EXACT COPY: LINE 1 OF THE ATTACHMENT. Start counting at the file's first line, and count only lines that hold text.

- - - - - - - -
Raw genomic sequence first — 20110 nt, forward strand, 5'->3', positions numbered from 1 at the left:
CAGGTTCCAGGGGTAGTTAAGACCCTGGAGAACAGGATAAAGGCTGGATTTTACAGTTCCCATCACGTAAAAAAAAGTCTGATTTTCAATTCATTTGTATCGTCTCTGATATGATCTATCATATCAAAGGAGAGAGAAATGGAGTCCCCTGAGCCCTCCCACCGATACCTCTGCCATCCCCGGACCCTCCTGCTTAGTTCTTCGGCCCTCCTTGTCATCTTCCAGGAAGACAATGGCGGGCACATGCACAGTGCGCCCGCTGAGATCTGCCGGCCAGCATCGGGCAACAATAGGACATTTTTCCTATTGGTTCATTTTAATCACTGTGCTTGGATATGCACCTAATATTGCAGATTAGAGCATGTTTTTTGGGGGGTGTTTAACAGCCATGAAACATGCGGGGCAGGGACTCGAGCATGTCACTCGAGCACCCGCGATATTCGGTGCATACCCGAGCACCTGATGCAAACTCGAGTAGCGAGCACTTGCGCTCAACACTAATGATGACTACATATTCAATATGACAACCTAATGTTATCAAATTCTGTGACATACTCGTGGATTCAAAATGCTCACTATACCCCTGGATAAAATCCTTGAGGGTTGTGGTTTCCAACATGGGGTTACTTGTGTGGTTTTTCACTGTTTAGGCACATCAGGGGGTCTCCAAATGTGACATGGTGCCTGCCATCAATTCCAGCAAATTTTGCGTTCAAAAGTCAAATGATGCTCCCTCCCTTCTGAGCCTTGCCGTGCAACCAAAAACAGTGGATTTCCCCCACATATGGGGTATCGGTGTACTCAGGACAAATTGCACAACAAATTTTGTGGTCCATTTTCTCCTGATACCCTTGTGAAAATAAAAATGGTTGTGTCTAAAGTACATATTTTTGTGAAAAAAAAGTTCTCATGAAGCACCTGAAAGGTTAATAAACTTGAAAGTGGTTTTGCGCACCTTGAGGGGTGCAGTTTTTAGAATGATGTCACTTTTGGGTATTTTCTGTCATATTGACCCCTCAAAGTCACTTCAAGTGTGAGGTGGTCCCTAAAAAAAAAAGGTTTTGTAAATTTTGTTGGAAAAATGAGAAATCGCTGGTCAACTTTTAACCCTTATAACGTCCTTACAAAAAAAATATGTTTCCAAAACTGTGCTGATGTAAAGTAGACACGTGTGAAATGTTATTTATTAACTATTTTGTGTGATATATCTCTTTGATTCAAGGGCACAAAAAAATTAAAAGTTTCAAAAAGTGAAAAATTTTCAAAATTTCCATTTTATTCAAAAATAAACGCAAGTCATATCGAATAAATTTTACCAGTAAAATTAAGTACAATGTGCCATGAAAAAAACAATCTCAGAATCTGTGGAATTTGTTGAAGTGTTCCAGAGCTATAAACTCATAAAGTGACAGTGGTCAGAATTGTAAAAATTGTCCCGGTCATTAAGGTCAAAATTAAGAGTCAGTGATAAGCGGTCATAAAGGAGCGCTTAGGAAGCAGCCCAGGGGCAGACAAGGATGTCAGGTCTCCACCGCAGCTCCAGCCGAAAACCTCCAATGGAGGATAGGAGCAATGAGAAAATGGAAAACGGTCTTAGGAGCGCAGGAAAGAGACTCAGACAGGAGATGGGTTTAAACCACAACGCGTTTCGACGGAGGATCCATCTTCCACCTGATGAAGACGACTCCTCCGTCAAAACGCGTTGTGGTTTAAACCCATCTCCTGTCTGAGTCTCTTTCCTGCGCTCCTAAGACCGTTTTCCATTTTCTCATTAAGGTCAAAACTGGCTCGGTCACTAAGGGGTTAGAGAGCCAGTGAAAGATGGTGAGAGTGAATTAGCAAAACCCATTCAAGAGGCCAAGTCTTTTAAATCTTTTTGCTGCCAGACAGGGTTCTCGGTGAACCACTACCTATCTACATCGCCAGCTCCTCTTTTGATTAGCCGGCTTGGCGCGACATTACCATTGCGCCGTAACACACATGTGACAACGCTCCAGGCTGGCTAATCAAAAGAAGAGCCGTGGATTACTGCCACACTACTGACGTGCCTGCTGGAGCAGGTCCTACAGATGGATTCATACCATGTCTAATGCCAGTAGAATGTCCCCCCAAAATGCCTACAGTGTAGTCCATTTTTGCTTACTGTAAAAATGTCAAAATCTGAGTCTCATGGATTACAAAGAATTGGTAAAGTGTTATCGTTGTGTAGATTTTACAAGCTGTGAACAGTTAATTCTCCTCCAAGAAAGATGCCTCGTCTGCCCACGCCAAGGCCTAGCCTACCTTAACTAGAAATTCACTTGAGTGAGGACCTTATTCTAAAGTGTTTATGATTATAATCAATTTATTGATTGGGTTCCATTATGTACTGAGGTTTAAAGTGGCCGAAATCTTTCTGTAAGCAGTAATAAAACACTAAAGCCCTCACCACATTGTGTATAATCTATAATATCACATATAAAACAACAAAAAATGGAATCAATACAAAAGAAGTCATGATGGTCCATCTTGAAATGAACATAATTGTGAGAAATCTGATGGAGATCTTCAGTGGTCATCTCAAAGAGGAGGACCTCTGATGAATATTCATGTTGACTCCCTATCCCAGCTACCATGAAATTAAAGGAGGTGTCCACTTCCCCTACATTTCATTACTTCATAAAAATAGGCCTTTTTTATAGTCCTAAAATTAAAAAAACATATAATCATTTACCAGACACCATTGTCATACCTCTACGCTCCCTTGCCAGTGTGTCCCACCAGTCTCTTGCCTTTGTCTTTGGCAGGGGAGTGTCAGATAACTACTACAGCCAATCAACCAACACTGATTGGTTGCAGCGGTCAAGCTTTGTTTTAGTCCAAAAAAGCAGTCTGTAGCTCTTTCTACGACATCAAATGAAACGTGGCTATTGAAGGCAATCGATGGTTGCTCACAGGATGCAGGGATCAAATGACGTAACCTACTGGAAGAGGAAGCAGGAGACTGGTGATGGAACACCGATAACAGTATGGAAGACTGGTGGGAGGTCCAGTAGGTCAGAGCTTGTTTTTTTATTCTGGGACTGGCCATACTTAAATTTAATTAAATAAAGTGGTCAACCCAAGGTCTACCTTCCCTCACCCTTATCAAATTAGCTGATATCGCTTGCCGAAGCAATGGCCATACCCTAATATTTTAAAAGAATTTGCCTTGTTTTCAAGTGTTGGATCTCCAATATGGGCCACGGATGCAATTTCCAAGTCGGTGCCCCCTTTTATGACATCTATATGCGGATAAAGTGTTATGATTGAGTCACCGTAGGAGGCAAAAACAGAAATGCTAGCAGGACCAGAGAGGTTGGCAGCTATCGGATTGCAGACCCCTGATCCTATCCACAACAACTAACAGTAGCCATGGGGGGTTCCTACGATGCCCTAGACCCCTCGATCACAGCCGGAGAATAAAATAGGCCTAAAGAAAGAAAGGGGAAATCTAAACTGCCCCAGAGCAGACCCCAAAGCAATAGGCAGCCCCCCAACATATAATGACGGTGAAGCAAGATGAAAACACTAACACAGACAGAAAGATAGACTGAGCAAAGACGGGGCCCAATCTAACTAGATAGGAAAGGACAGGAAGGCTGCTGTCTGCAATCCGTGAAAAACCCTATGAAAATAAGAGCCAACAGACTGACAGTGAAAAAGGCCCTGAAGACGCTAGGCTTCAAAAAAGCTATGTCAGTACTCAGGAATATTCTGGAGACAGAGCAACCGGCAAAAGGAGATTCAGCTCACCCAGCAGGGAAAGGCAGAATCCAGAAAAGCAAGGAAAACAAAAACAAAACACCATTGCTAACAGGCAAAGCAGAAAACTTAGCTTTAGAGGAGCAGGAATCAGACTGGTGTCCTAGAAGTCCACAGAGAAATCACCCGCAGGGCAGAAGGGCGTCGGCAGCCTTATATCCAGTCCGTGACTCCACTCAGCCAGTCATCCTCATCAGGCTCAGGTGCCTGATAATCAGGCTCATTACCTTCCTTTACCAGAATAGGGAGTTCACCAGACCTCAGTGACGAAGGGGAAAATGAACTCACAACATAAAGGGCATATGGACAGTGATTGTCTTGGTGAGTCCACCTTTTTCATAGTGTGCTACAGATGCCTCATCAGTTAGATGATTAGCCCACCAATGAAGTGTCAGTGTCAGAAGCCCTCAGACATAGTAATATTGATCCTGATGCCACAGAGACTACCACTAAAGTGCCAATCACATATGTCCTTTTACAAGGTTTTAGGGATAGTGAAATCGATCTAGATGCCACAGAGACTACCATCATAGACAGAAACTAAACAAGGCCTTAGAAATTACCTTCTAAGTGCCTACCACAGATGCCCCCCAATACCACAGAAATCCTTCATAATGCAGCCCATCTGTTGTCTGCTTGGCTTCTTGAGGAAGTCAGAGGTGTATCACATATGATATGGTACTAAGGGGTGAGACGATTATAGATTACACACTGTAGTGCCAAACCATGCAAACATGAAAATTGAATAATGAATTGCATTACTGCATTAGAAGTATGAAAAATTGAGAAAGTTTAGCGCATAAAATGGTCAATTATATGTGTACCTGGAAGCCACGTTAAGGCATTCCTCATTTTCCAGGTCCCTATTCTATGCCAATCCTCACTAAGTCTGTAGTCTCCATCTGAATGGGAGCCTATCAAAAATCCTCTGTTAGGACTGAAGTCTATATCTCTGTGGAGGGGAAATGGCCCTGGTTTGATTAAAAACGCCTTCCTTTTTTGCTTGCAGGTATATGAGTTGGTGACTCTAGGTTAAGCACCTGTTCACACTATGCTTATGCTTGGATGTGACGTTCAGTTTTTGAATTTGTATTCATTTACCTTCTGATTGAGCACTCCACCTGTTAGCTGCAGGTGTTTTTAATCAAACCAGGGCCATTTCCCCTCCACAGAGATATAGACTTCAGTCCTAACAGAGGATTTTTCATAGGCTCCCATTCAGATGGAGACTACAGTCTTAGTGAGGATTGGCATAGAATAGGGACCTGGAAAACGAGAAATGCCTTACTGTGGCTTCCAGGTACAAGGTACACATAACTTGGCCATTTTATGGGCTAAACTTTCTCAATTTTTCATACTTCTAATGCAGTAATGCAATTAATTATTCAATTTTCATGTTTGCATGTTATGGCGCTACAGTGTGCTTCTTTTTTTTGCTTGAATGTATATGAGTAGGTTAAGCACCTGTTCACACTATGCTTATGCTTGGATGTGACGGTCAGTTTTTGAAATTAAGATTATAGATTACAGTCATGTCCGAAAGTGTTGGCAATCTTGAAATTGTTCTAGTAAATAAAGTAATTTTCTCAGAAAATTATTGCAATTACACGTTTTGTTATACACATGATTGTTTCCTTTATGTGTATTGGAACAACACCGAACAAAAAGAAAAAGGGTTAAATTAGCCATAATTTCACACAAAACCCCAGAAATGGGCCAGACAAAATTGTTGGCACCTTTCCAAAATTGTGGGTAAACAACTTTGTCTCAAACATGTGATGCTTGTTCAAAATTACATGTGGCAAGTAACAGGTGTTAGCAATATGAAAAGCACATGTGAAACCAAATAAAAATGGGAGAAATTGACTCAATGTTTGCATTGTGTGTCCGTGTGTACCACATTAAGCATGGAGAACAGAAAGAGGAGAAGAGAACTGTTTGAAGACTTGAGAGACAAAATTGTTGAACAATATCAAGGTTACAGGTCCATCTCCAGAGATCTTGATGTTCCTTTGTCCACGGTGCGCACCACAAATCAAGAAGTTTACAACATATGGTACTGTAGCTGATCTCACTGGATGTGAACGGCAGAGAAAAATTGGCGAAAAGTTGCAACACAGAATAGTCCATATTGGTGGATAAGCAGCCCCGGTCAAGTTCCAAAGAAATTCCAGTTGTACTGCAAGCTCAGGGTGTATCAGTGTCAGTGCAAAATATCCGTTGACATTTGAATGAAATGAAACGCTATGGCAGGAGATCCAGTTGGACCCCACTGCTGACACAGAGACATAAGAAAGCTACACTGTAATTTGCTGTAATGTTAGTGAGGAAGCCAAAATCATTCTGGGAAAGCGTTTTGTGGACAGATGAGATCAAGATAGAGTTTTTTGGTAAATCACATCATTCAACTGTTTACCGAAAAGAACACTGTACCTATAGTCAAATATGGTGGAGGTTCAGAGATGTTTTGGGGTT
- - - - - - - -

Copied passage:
Raw genomic sequence first — 20110 nt, forward strand, 5'->3', positions numbered from 1 at the left: